Obama Administration's Amicus Brief: Deny Cert To Case Challenging Property Tax Exemptions For Hawaiian Homestead Lessees
by Robert Thomas, InverseCondemnation.com
The federal government has filed its invitation brief in Corboy v. Louie, No. 11-336 (cert. petition filed Sep. 15, 2011), the cert petition asking the U.S. Supreme Court to review the Hawaii Supreme Court's dismissal of a challenge to the property tax exemptions conferred on lessees of Hawaiian Homesteads.
Only "native Hawaiians" are eligible to lease homestead land, and thus only those possessing the appropriate blood quantum are entitled to the tax exemptions. The petitioners are not "native Hawaiians" and thus are not lessees, and paid their property taxes under protest. When they sought refunds in the Hawaii Tax Appeals Court and argued that they should also be exempt, that court concluded that "native Hawaiian" was not a racial classification and did not review the tax exemption with strict scrutiny. Instead, the court upheld the exemption under rational basis review. The Hawaii Supreme Court vacated the Tax Court decision and dismissed for lack of jurisdiction, holding the petitioners lacked standing to challenge the exemption since they had not sought homestead leases (leases for which they were ineligible because they are not native Hawaiians). Even though they are not eligible as a matter of law, the court held that in order to bring a lawsuit challenging their ineligibility, they needed to have applied for a lease (and been denied).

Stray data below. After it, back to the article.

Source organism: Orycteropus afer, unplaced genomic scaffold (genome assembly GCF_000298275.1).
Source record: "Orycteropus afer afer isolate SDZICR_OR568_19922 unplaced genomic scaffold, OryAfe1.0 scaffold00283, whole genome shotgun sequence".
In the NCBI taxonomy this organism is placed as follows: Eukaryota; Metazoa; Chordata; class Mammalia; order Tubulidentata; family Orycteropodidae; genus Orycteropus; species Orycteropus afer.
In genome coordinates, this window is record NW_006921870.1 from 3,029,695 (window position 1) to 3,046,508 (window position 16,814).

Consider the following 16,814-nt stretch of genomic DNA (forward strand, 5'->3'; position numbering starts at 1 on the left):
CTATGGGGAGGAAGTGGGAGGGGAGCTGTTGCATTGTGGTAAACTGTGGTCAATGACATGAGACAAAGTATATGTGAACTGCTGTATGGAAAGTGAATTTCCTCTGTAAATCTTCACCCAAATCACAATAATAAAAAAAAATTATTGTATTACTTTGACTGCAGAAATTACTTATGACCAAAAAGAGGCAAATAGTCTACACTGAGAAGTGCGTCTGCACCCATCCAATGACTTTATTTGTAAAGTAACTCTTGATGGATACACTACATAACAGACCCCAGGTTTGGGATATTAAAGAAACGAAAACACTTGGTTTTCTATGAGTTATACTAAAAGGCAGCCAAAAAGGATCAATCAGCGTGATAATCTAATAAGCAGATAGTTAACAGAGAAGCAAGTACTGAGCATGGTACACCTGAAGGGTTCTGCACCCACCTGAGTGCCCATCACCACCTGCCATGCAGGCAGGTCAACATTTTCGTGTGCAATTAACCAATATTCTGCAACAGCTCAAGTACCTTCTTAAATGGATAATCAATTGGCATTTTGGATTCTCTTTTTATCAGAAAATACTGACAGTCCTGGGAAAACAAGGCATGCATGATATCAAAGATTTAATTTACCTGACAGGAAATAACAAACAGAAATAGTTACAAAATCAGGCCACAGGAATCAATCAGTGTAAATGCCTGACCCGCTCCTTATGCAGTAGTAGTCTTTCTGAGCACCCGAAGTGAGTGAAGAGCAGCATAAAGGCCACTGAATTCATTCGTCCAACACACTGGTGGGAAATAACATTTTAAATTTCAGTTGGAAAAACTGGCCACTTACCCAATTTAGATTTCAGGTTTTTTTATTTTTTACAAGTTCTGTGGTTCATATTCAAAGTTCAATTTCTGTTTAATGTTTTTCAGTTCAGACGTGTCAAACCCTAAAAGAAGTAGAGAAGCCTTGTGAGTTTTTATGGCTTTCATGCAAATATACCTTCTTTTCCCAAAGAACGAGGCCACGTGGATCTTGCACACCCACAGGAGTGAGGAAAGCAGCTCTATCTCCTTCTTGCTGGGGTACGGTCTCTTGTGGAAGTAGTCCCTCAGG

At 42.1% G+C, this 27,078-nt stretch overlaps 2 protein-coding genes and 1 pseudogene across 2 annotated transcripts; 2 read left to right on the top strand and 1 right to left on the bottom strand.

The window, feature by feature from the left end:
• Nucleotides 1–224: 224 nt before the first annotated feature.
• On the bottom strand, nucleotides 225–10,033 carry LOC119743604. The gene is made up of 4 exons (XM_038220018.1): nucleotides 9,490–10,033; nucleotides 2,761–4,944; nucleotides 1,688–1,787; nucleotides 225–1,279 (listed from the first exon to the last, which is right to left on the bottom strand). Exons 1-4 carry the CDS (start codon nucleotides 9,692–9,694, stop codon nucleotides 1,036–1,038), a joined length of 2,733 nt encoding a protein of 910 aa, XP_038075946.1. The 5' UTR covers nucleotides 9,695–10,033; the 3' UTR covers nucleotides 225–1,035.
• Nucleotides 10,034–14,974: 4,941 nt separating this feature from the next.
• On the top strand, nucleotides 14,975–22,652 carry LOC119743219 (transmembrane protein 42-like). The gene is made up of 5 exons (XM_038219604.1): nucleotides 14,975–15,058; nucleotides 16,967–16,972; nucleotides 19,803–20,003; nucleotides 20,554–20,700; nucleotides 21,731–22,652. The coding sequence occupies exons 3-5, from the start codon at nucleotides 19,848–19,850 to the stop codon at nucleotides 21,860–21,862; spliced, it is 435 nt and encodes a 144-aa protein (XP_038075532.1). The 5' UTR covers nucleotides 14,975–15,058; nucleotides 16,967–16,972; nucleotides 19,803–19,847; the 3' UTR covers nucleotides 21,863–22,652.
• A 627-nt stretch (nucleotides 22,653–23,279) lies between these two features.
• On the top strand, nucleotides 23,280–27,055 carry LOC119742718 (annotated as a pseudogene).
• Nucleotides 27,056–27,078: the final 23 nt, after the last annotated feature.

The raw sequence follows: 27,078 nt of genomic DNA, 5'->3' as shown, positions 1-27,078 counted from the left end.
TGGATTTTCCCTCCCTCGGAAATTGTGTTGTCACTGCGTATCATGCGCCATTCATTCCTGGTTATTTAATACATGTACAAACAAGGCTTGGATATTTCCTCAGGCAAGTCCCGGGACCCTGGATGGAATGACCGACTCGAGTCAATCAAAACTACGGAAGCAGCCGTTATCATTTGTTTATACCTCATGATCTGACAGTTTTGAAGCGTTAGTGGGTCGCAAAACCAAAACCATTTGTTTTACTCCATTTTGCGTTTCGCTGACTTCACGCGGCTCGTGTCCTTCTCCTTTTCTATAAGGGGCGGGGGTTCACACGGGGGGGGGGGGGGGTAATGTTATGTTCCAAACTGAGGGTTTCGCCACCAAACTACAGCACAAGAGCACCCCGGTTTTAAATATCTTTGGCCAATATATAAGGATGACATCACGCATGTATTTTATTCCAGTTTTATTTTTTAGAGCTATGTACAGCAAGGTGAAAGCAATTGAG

The cert petition argues that the refund claimants have standing, and that the Equal Protection Clause prohibits state and local tax exemptions that are "available only to members of a certain race." The State of Hawaii's Brief in Opposition argues that the these are questions of state law, and that the Court should not grant cert.
The case was scheduled for the Court's conference on December 12, 2011, but the Court postponed consideration of the case and invited the Obama Administration to weigh in with a brief, because the petition draws into question the constitutionality of the Hawaiian Homes Commission Act and the constitutionality of a part of the Hawaii Admission Act. When federal laws are so questioned, the federal government is required to be notified, and it may file a brief in the case. The petitioners did, but the Solicitor General's office did not weigh.
As a result of the Supreme Court's invitation (such "invitations" are never declined!), it now has, and the feds have strongly supported the State in arguing that the standing questions are matters purely of Hawaii law, and the Hawaii Supreme Court's dismissal is grounded in "independent and adequate" state law, meaning that it is immune from Supreme Court review under Michigan v. Long, 463 U.S. 1032 (1983). The SG's brief also argues alternatively that if federal standing law is applied, the petitioners are alleging only "taxpayer standing" and not an individualized injury. Finally, the brief argues that whether the rule of Rice v. Cayetano, 528 US. 495 (2000) is applicable should be left for a future case. Perhaps the most interesting parts of the SG's brief are its recitation of Hawaii history (pages 1 - 3), and its noting of "recent and ongoing legal developments" (the State's recent legislation instituting a "process for the indigenous native people of Hawaii to reorganize as a sovereign government").
Here is the Court's docket entry. We will bring you more if additional briefs are filed, and when the case is put back on the Court's conference calendar.
Full Text: Brief for the United States as Amicus Curiae, Corboy v. Louie, No. 11-336 (filed May 25, 2012)
Related: Supreme Court asks for Federal Input on Challenge to Hawaii Admission Act, Hawaiian Homes Commission Act